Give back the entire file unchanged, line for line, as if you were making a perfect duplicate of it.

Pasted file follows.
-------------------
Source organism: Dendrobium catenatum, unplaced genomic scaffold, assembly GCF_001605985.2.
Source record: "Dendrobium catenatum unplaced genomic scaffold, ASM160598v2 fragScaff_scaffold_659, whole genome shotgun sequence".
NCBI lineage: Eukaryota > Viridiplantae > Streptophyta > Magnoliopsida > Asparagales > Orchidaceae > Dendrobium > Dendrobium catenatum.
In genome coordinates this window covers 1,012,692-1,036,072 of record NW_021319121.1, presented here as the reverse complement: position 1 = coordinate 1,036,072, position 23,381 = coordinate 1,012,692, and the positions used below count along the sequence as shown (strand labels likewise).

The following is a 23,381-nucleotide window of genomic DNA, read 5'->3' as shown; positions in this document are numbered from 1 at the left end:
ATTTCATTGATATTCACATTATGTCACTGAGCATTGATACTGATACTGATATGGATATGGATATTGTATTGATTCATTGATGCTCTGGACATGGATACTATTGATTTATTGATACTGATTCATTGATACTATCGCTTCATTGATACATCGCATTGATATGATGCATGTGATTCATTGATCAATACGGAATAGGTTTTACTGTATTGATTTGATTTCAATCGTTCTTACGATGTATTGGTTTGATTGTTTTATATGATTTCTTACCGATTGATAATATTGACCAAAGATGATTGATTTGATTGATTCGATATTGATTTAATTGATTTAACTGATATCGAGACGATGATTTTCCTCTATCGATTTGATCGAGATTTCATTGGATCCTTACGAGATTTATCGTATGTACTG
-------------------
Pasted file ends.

Source organism: Dendrobium catenatum, unplaced genomic scaffold, assembly GCF_001605985.2.
Source record: "Dendrobium catenatum unplaced genomic scaffold, ASM160598v2 fragScaff_scaffold_659, whole genome shotgun sequence".
NCBI lineage: Eukaryota > Viridiplantae > Streptophyta > Magnoliopsida > Asparagales > Orchidaceae > Dendrobium > Dendrobium catenatum.
In genome coordinates this window covers 1,012,692-1,036,072 of record NW_021319121.1, presented here as the reverse complement: position 1 = coordinate 1,036,072, position 23,381 = coordinate 1,012,692, and the positions used below count along the sequence as shown (strand labels likewise).

The following is a 23,381-nucleotide window of genomic DNA, read 5'->3' as shown; positions in this document are numbered from 1 at the left end:
ATTTCATTGATATTCACATTATGTCACTGAGCATTGATACTGATACTGATATGGATATGGATATTGTATTGATTCATTGATGCTCTGGACATGGATACTATTGATTTATTGATACTGATTCATTGATACTATCGCTTCATTGATACATCGCATTGATATGATGCATGTGATTCATTGATCAATACGGAATAGGTTTTACTGTATTGATTTGATTTCAATCGTTCTTACGATGTATTGGTTTGATTGTTTTATATGATTTCTTACCGATTGATAATATTGACCAAAGATGATTGATTTGATTGATTCGATATTGATTTAATTGATTTAACTGATATCGAGACGATGATTTTCCTCTATCGATTTGATCGAGATTTCATTGGATCCTTACGAGATTTATCGTATGTACTG